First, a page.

The Americans With Disabilities Act (ADA) became law on July 26, 1990. Title III of the ADA deals with access to places of public accommodation. A place of public accommodation is somewhere open to the public. Restaurants, medical offices, professional offices, and shopping centers are examples of places of public accommodation.
Title III requires all places of public accommodation open to the public on or after January 26, 1993 to be accessible to people with disabilities. Beginning on January 26, 1992, when a facility or part thereof is altered so that usability of the facility or part thereof is affected or could be affected, the altered portions of the facility must be accessible to the maximum extent feasible.
When an individual has been denied access to a place of public accommodation, they have the right to sue; however, the law doesn’t allow them to recover damages.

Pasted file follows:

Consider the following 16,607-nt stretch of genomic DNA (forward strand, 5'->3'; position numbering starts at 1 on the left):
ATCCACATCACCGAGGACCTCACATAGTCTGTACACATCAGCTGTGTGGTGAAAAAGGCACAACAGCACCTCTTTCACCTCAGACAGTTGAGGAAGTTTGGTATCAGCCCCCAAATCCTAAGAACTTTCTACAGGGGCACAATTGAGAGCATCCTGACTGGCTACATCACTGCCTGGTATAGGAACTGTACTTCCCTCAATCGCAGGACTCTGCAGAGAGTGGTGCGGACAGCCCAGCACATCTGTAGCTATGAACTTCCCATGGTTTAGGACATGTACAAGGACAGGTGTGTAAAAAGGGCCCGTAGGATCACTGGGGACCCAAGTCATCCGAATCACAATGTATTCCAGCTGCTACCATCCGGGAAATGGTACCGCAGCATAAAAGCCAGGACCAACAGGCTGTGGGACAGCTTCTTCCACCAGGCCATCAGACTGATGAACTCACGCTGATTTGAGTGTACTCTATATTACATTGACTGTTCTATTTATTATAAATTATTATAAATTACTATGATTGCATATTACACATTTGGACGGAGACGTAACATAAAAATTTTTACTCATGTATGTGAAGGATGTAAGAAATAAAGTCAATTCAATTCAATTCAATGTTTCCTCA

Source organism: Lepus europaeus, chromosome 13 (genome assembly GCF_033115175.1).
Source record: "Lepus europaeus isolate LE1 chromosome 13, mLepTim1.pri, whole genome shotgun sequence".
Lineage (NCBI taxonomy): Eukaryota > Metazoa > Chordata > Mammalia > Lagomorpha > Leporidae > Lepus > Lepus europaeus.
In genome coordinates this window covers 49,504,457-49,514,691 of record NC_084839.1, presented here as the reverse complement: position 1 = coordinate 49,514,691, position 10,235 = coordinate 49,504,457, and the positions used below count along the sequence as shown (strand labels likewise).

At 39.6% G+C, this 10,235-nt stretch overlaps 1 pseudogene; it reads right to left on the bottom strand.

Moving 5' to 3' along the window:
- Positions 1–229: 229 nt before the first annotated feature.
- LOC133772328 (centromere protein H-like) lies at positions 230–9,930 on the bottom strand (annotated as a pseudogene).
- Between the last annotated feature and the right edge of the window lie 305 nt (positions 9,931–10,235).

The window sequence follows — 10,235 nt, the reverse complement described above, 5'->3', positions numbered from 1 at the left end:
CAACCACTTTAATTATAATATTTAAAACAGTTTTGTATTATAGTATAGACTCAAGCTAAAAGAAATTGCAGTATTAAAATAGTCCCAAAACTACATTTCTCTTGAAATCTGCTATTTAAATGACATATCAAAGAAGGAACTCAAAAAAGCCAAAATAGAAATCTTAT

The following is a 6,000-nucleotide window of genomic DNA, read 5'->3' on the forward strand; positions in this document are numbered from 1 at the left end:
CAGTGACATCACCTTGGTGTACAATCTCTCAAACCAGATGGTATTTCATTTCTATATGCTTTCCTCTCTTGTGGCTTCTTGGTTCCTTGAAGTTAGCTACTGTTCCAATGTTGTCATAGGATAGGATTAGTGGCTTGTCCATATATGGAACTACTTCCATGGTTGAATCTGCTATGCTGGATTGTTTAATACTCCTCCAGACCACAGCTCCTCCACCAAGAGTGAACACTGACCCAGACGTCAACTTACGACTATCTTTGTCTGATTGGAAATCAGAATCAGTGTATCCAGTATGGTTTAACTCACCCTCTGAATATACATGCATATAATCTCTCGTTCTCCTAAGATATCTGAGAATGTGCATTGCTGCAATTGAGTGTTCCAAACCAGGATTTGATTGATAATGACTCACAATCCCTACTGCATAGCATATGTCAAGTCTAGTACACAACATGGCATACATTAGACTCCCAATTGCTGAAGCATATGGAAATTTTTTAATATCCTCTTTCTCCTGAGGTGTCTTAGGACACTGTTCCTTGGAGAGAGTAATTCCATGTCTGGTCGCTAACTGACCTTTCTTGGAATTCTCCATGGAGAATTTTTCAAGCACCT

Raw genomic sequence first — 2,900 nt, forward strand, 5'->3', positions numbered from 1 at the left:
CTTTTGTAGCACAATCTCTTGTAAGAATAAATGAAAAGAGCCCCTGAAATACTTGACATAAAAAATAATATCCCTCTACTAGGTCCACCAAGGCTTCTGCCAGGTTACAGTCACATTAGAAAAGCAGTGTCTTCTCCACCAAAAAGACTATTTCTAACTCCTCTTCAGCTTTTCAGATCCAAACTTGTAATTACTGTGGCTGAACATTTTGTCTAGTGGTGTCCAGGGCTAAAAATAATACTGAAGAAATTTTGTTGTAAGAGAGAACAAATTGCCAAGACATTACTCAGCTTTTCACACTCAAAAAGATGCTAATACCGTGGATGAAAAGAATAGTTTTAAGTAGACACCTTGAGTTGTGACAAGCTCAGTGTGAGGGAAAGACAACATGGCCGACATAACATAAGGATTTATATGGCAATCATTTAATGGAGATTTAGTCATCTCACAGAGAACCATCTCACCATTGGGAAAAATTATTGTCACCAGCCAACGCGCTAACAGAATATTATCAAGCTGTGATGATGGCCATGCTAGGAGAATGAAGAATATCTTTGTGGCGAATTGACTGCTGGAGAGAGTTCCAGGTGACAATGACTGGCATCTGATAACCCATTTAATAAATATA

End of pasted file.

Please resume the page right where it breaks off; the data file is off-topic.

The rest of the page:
The ADA Education and Reform Act of 2017 (H.R. 620) prohibits lawsuits against places of public accommodation until a letter has been sent To the owner or operator of the business. To be legally sufficient, the letter must provide four pieces of information.
- the address of the place of public accommodation
- the specific sections of the ADA allegedly violated
- whether or not an accommodation was requested
- if the barrier to access is permanent or temporary
The business has 60 days to respond to the letter. After that, it has 120 days to make “substantial progress” in rectifying the barrier to access.